Belly laughing.

Double unders.

Lifting something heavy.



Inserting your house key into the lock.

Going for a run.

Hearing the sound of running water.

Any one of these things can have you running for the bathroom, sometimes uncertain if you or your bladder is going to win the race. Maybe you don’t jump on the trampoline with your kids anymore, opting instead to stand in the corner with all the other moms, lamenting the days before poise pads and extra underwear in your purse.

Movies and anecdotal advice and advertisements will tell you that leaking after having a baby is normal – “it’s just what happens”. Is it “just what happens” when it happens to athletes, female paratroopers, or high school girls? Urinary incontinence is common, but it is not inevitable. It is totally treatable. Not by thousands of kegels, but by individualized programming based on your specific needs. Your needs may be different based on your level of activity, how many times, if at all, you have been pregnant, whether or not you have gone through menopause, how you tend to move and use your body, and any number of other things that makes you, you.

So what can you do?

If you are leaking after getting a strong urge to urinate when you do something like inserting your house key in the lock, pulling into your driveway after work, or hearing running water, start to recognize those cues, and take note of how much time you have before you MUST use the restroom. Try to slowly increase the amount of time between that trigger and your response. If you are unable to increase the amount of time and feel like the urgency is interrupting your life, find a pelvic floor physical therapist who can help.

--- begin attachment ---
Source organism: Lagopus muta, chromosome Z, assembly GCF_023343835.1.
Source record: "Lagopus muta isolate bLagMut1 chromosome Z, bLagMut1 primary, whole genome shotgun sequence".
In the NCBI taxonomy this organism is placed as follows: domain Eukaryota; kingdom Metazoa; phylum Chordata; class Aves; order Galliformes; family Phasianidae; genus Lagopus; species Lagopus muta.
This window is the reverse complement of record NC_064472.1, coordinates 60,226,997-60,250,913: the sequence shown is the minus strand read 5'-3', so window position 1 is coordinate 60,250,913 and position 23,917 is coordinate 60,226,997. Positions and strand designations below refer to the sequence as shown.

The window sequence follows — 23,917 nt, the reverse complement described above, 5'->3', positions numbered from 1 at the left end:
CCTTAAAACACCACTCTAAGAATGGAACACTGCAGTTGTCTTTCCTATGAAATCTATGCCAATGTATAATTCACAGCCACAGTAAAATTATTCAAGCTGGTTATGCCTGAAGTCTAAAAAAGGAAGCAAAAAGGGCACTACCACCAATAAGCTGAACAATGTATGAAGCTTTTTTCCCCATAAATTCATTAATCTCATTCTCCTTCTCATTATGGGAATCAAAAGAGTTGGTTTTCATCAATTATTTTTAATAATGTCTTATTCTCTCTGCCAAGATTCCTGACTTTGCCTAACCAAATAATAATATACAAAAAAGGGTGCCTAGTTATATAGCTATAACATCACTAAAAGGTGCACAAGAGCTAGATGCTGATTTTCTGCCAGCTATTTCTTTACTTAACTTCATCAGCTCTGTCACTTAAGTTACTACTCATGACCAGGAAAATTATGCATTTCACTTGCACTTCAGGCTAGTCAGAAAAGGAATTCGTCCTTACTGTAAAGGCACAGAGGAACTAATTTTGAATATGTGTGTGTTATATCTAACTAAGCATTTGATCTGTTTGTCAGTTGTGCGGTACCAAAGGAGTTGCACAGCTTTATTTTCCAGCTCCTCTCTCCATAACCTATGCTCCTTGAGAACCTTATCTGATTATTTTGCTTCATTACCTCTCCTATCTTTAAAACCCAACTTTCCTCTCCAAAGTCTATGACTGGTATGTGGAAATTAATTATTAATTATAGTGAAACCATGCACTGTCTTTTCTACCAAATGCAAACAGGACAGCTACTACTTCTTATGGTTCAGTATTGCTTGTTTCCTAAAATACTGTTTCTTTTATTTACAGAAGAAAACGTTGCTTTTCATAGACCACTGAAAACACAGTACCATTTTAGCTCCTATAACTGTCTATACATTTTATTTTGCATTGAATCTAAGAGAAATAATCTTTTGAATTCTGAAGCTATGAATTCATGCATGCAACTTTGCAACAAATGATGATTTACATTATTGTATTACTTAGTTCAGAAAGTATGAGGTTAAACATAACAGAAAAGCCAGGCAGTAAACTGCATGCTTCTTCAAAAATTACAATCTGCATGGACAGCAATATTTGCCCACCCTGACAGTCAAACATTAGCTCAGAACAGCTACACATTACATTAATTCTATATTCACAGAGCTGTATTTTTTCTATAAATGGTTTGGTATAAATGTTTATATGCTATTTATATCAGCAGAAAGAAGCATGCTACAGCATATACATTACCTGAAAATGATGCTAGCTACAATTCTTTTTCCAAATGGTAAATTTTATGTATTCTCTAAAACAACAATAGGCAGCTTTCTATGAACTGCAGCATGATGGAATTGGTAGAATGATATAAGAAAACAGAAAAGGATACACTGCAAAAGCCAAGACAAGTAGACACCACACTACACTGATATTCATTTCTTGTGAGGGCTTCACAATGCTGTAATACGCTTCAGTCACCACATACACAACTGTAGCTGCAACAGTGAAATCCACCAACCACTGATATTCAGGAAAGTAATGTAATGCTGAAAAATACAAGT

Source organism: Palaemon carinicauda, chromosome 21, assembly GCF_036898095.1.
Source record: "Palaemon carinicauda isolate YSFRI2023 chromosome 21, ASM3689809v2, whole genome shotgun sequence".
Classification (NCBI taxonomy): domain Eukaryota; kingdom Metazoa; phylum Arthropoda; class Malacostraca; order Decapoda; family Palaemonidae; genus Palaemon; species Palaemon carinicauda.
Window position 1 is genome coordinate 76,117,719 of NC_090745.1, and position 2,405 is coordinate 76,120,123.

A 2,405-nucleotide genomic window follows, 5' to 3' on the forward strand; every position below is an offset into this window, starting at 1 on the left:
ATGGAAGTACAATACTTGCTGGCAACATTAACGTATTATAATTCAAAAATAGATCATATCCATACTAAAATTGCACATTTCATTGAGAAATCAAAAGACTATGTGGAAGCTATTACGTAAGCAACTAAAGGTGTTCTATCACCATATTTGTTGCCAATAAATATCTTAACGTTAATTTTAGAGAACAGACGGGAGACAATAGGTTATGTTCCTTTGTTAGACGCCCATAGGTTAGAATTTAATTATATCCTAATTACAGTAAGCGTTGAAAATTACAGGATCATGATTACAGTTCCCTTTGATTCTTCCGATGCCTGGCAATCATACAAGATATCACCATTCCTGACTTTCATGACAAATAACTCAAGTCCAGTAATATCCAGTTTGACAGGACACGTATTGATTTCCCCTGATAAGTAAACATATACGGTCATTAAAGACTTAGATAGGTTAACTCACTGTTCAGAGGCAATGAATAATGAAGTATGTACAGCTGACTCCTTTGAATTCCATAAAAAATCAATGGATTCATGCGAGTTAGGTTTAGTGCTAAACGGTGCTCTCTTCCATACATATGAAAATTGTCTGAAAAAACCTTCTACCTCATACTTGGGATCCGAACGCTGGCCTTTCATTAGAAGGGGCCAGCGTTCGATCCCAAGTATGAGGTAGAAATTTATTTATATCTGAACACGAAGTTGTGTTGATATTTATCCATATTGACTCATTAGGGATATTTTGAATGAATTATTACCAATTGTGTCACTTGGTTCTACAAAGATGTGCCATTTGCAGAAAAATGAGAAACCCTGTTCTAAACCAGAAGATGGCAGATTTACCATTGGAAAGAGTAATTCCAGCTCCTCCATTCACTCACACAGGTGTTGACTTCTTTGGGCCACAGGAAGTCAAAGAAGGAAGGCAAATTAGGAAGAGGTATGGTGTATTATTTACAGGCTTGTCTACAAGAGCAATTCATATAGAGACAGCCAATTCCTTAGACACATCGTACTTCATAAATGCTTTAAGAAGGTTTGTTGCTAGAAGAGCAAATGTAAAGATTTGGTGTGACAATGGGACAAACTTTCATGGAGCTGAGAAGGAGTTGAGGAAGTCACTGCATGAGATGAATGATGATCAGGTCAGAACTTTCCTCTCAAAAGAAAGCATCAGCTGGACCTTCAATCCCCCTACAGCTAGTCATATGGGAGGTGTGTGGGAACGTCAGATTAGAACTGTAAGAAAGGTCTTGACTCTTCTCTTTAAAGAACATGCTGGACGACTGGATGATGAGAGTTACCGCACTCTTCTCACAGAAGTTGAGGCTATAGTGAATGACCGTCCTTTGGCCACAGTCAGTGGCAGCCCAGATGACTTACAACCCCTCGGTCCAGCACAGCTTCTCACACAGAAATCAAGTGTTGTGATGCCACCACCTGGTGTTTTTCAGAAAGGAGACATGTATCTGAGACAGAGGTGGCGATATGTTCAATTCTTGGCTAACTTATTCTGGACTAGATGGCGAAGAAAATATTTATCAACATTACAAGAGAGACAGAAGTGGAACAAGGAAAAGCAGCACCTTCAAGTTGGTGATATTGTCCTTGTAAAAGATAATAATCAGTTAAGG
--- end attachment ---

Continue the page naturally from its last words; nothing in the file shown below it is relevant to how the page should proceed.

If you are leaking immediately when you change position, jump, laugh, cough, or sneeze, there are a multitude of factors that could contribute to that. It could be because your pelvic floor (those are the muscles that help us stay continent) aren’t as strong as they should be. It could be because your pelvic floor muscles are on too often, trying to do the work of other muscles that aren’t pulling their weight. It could be because you have pelvic, low back, or hip pain. It could be because you need a new strategy to get your whole body working as it was meant to – as a unit. Pelvic floor physical therapists are trained to assess the cause of your leaking in order to give you the treatment plan most likely to help you stop.

Leaking doesn’t have to be shameful, but it also doesn’t mean you just have to live with it. Leaking can interrupt your life and impact your athletic performance. A pelvic floor therapist can help you find a way to stop it from doing either.